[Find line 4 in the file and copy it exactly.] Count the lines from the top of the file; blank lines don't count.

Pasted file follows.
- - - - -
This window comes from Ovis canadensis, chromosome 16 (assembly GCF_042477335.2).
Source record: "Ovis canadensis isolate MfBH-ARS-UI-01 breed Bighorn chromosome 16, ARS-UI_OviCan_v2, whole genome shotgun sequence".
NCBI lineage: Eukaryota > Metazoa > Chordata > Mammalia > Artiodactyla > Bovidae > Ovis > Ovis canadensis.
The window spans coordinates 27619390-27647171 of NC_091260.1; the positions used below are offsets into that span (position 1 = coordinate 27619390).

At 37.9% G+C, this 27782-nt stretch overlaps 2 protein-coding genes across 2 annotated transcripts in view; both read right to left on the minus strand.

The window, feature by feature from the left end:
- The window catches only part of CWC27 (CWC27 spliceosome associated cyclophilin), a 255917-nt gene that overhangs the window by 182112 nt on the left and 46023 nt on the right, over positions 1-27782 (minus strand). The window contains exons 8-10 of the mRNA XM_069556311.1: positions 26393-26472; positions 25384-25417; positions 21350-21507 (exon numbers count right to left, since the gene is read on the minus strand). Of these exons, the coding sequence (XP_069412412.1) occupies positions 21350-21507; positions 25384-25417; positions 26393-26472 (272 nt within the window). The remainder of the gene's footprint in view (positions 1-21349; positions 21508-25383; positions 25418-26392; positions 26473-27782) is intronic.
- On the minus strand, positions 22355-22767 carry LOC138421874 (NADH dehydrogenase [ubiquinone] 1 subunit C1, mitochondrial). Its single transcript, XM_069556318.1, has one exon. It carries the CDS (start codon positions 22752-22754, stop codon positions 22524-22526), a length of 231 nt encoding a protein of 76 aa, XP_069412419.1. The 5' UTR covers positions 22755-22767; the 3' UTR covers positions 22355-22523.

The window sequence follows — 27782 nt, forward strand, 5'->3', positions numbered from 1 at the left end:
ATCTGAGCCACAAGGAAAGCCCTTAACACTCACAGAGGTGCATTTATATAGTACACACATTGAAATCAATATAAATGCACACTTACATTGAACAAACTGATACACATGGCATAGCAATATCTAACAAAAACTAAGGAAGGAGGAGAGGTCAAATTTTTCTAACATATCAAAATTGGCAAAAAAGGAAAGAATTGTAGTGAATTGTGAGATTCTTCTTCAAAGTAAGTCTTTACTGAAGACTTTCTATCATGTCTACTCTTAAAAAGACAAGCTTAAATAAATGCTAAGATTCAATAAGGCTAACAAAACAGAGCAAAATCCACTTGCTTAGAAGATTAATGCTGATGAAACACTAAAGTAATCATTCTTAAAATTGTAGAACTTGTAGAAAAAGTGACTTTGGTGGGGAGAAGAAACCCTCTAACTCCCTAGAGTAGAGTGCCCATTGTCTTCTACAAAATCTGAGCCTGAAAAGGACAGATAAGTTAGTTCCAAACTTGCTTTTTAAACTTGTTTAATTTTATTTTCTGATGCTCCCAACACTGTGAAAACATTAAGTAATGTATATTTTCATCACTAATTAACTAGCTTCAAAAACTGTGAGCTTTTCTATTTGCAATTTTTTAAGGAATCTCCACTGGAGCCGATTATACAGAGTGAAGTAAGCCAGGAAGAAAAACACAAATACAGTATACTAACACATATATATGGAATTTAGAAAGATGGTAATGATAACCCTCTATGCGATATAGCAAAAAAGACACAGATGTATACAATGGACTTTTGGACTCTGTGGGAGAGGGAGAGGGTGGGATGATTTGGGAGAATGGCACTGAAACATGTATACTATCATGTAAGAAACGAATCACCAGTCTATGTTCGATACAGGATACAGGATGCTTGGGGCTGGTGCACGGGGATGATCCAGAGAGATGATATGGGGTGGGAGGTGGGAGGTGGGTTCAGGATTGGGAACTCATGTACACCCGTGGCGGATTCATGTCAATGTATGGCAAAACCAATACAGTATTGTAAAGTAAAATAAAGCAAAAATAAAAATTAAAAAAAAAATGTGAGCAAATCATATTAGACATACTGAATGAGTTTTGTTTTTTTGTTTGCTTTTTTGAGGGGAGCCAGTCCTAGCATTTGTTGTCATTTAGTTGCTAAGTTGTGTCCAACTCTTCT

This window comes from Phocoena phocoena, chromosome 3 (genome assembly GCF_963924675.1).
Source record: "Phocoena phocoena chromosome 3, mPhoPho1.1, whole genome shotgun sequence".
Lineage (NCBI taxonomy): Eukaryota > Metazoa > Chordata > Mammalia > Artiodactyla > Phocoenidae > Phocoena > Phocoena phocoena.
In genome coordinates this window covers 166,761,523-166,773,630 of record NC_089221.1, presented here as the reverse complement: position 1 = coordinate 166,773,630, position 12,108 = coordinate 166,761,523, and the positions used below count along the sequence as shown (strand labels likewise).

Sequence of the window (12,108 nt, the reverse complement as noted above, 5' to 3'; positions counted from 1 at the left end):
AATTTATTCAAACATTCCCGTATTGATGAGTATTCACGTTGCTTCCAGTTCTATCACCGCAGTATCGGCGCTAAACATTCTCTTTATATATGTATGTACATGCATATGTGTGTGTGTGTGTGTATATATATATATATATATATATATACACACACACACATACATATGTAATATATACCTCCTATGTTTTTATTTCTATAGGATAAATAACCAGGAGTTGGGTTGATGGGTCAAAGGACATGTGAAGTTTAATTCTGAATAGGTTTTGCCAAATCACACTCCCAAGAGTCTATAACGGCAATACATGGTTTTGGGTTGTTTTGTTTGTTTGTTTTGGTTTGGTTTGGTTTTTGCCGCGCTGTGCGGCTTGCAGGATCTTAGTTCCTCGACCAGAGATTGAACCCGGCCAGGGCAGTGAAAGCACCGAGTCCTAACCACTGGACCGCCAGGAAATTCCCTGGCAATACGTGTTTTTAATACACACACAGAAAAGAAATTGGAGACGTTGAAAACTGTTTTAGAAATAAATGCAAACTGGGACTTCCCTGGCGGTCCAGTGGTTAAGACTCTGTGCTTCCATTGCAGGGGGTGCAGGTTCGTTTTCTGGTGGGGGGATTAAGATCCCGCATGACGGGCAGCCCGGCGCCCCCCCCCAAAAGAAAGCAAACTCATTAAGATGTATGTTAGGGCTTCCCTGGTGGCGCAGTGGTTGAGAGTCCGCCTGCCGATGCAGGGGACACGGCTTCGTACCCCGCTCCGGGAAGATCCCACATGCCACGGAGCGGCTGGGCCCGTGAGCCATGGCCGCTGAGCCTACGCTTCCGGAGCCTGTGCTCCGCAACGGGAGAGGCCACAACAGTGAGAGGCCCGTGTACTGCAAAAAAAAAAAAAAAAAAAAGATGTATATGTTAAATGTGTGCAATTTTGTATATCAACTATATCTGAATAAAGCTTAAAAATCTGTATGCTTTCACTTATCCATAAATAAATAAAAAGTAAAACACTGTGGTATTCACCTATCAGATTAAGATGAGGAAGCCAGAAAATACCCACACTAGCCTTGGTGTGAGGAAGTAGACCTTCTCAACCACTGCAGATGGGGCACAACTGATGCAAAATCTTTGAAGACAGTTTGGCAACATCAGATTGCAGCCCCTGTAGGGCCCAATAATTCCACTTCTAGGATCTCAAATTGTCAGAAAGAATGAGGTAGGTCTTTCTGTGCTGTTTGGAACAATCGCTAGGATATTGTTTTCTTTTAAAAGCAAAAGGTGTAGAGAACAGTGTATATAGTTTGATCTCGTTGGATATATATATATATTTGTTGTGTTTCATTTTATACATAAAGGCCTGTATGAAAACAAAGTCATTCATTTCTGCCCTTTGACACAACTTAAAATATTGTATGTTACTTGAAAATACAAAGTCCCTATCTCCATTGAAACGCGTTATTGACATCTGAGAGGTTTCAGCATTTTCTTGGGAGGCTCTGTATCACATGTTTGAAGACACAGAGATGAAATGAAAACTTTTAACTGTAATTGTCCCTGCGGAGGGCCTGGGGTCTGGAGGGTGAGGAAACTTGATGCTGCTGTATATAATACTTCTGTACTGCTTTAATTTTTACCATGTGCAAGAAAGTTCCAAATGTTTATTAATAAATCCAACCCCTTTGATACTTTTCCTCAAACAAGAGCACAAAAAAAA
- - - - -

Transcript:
The window spans coordinates 27619390-27647171 of NC_091260.1; the positions used below are offsets into that span (position 1 = coordinate 27619390).